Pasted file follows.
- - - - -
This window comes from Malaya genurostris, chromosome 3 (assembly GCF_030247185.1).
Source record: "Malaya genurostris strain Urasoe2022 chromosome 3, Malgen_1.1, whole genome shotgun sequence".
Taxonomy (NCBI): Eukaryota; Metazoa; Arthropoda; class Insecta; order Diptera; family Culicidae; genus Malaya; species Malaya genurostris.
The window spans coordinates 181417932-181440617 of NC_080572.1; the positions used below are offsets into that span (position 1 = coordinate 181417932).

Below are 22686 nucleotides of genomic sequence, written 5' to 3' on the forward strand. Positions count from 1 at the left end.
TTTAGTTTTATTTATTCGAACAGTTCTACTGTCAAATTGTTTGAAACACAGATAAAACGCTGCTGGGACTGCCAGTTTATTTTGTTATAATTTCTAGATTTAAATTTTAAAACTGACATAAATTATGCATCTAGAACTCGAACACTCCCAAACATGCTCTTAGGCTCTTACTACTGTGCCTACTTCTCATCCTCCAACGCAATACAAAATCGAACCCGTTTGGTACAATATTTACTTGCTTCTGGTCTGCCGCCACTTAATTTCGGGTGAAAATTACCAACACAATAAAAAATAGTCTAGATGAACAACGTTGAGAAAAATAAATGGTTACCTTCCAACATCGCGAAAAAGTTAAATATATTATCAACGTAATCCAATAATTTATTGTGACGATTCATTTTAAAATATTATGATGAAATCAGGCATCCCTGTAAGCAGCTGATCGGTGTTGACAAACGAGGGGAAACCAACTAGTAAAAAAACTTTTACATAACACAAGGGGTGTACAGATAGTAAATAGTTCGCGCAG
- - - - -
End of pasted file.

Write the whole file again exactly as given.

This window comes from Malaya genurostris, chromosome 3 (assembly GCF_030247185.1).
Source record: "Malaya genurostris strain Urasoe2022 chromosome 3, Malgen_1.1, whole genome shotgun sequence".
Taxonomy (NCBI): Eukaryota; Metazoa; Arthropoda; class Insecta; order Diptera; family Culicidae; genus Malaya; species Malaya genurostris.
The window spans coordinates 181417932-181440617 of NC_080572.1; the positions used below are offsets into that span (position 1 = coordinate 181417932).

Below are 22686 nucleotides of genomic sequence, written 5' to 3' on the forward strand. Positions count from 1 at the left end.
TTTAGTTTTATTTATTCGAACAGTTCTACTGTCAAATTGTTTGAAACACAGATAAAACGCTGCTGGGACTGCCAGTTTATTTTGTTATAATTTCTAGATTTAAATTTTAAAACTGACATAAATTATGCATCTAGAACTCGAACACTCCCAAACATGCTCTTAGGCTCTTACTACTGTGCCTACTTCTCATCCTCCAACGCAATACAAAATCGAACCCGTTTGGTACAATATTTACTTGCTTCTGGTCTGCCGCCACTTAATTTCGGGTGAAAATTACCAACACAATAAAAAATAGTCTAGATGAACAACGTTGAGAAAAATAAATGGTTACCTTCCAACATCGCGAAAAAGTTAAATATATTATCAACGTAATCCAATAATTTATTGTGACGATTCATTTTAAAATATTATGATGAAATCAGGCATCCCTGTAAGCAGCTGATCGGTGTTGACAAACGAGGGGAAACCAACTAGTAAAAAAACTTTTACATAACACAAGGGGTGTACAGATAGTAAATAGTTCGCGCAG